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Marcia Fudge confirmed as housing and urban development secretary

With housing crises looming, Fudge was confirmed in a bipartisan vote to join Biden’s Cabinet.

Rep. Marcia Fudge (D-OH) delivers remarks as Joe Biden’s nominee to head the Department of Housing and Urban Affairs in December 2020.
Chip Somodevilla/Getty Images

While her road to confirmation was riddled with touchy questions about her qualifications and concerns about past harsh comments toward Republicans, Ohio Rep. Marcia Fudge was confirmed Wednesday as secretary of housing and urban development (HUD) in a 66-34 vote.

America is facing an unprecedented lack of housing supply, which has pushed home prices sky-high and exacerbated its long-running affordable housing crisis. And as the pandemic has hit lower-income Americans the hardest, billions in back rent has accrued, leading to concerns about what will happen to tenants and small landlords alike in the coming months. But during Fudge’s confirmation hearing in January, some lawmakers were focused more on concerns about bipartisanship than her qualifications to manage these ballooning emergencies.

Republican senators questioned the 12-year Congress member about harsh statements she had made about Republicans. Sen. Pat Toomey (R-PA) kicked off his questioning by asking Fudge to clarify previous remarks she had made about Republicans who wanted to fill Ruth Bader Ginsburg’s Supreme Court seat; Fudge had said they have “no decency, no honor, no integrity” and called them a “disgrace to the nation.” He also asked her whether she truly believed that Republicans don’t care “even a little bit about people of color,” a statement she made while discussing police reform efforts last year.

In response, Fudge stressed her past bipartisanship and noted that while her tone may not always be “pitch-perfect,” she has a history of working across the aisle.

During her hearing, Fudge made clear she believes HUD, “perhaps more than any other department — exists to serve the most vulnerable people in America.” To that end, she pledged to expand the pool of Americans receiving assistance from the department, work to fulfill President Joe Biden’s promise to “spur the construction of 1.5 million homes,” and end discrimination in housing.

Fudge will be the second Black woman to lead the department and the first in decades, a distinction shadowed by her remarks prior to her nomination when she noted to Politico that Black people have frequently been relegated to “Labor or HUD” and that she would prefer to lead the Agriculture Department. (Biden chose Tom Vilsack to lead the latter.)

These remarks led Rep. Patrick McHenry, the Republican leader of the House Financial Services Committee that oversees HUD, to criticize Fudge as having “no experience with housing policy” and warn that “the housing needs of Americans are too great to appoint someone who is accepting this position as a consolation prize.”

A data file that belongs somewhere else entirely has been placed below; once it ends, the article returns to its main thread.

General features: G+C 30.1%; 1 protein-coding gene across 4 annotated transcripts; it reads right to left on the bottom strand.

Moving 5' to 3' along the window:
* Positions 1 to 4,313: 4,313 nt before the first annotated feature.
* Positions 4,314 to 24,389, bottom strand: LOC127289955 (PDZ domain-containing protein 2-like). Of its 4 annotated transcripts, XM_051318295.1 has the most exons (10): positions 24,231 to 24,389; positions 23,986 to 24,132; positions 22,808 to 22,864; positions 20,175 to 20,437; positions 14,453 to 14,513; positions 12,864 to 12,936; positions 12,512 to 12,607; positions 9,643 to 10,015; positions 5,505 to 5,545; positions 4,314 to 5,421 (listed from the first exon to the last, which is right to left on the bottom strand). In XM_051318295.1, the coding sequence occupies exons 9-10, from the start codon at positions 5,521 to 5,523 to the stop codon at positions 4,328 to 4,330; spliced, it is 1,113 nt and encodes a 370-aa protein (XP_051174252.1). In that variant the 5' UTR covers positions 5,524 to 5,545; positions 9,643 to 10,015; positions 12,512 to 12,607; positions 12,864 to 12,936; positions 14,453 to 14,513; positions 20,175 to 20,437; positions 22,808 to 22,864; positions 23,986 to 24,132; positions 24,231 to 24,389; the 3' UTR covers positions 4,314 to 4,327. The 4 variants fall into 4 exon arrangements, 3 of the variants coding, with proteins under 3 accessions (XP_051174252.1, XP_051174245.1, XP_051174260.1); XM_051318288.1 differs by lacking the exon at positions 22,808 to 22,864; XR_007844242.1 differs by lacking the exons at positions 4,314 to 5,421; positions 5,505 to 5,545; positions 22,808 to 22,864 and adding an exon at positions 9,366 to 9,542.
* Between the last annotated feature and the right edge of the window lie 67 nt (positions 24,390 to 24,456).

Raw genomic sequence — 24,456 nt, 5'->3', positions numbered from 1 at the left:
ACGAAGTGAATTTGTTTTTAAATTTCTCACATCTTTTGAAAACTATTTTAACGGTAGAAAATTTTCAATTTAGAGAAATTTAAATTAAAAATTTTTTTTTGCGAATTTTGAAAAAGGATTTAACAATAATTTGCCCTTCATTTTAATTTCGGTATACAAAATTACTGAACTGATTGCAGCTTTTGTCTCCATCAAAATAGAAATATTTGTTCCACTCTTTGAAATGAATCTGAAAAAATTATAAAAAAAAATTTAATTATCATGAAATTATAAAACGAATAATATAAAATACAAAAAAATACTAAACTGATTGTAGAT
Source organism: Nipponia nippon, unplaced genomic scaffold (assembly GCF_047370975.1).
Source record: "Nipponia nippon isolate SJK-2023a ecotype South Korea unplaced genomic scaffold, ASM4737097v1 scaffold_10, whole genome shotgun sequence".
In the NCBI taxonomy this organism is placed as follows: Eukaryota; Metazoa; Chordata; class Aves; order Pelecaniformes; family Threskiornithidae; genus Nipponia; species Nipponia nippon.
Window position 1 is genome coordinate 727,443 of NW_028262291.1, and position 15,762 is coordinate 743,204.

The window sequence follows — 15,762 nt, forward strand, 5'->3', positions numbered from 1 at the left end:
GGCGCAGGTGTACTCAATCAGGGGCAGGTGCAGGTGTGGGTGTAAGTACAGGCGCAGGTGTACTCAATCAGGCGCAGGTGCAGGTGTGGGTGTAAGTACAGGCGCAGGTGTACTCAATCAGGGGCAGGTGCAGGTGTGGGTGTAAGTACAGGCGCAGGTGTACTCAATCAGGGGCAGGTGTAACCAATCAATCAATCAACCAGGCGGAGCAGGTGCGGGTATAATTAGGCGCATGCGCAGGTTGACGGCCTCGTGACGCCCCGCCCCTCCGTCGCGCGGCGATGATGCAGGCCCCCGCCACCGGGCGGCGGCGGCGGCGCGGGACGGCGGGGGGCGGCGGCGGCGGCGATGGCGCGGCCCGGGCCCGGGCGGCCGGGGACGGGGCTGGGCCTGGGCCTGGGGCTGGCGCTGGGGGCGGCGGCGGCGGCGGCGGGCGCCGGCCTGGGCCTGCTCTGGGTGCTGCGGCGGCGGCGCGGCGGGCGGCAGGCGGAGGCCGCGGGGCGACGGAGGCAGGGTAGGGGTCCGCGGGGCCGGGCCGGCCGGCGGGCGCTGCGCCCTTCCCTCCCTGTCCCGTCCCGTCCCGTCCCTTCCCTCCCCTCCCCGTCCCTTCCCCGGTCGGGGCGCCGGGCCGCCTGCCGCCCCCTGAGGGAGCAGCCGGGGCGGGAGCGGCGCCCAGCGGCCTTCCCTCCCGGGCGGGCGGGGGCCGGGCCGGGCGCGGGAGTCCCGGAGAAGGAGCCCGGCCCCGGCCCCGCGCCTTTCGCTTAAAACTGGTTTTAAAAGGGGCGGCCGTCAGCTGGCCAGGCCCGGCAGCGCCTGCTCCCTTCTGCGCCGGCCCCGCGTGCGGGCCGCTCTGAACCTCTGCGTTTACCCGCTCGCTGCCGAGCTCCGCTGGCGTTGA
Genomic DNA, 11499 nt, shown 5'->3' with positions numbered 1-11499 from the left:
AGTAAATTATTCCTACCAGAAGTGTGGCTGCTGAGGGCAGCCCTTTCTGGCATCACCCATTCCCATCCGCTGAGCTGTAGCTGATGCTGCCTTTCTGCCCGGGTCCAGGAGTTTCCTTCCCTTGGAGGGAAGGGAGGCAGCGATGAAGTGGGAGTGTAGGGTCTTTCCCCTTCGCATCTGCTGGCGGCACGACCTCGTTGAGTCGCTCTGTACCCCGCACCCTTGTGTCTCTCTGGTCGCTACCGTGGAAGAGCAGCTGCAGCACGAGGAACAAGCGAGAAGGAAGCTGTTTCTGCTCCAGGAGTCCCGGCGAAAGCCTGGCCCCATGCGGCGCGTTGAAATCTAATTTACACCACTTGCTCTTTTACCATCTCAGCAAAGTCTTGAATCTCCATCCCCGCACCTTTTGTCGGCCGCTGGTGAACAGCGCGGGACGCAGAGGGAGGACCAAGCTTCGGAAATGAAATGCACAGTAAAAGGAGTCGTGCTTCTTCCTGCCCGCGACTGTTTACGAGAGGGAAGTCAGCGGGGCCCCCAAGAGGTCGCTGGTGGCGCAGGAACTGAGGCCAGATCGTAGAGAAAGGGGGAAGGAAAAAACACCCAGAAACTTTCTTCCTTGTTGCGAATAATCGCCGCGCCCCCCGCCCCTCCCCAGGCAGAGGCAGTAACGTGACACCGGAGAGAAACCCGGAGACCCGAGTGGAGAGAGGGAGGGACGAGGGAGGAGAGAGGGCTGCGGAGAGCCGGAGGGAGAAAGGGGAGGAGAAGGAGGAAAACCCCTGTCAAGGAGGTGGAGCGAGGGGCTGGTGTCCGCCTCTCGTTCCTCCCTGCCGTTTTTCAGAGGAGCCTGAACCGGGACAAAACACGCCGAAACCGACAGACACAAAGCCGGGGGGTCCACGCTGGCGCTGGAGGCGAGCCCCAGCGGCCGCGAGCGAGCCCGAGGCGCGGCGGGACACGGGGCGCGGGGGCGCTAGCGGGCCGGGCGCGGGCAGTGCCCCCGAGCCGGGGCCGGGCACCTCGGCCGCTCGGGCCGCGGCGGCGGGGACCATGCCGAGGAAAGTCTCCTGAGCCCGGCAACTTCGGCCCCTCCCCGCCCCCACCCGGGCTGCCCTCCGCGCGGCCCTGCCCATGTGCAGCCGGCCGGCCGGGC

While Fudge has not been focused on housing issues as a public official, as a former mayor of a town outside of Cleveland, she had to reckon with an aging housing stock that undermined the city’s economic growth and the well-being of its residents.

She will now have to face such problems on a much wider scale.

Biden made big promises on the campaign trail about his commitment to enforcing fair housing and endorsed major legislation that has the potential to spur billions in economic growth and improve opportunity across the board. Fudge will have a big role to play in turning those promises into reality.

The mounting challenges facing Fudge at HUD

One of the first challenges Fudge will face is managing the roughly 8,000 employees that work at HUD, a department that many housing experts say has historically been underfunded.

A 2018 report by the office of the inspector general reported “constant turnover and extended vacancies in many of HUD’s most important political and career executive positions have created leadership gaps, which have led to poor management decisions and questionable execution of internal business functions.”

Moreover, staffing levels, which the report notes had reached their peak in 1991, had fallen more than 49 percent since that time. And from 2008 to 2018, HUD had lost 18.5 percent of its full-time permanent staff despite the total government-wide workforce rising 11 percent.

Administering the fair housing policies and other priorities Fudge championed during her hearing will require hiring a lot more staff and instilling confidence in the career workers who are responsible for day-to-day administration and oversight.

Biden made clear promises on the campaign trail to take on America’s affordable housing crisis and eliminate local rules that entrench segregation and reduce economic opportunity. Doing so will require scaling up operations like HUD’s Fair Housing and Equal Opportunity office, which a HUD official tells Vox fell from 612 on-board staff in 2010 to roughly 539 today. It will also require additional funding from Congress.

In a statement, HUD press secretary Meaghan Lynch said the agency is prepared to ramp up its work: “With the support of Congress, incoming HUD Secretary Marcia Fudge will prioritize increasing staffing for the investigation of fair housing complaints and other fair housing enforcement activities. HUD plans to continue recent efforts to increase FHEO’s enforcement capacity going forward so that FHEO has the resources it needs to respond to complaints and conduct vigorous fair housing enforcement going forward.”

Bolstering staffing is a sign that Biden and Fudge are serious about taking on the compounding housing crises that have undermined the lives and livelihoods of millions.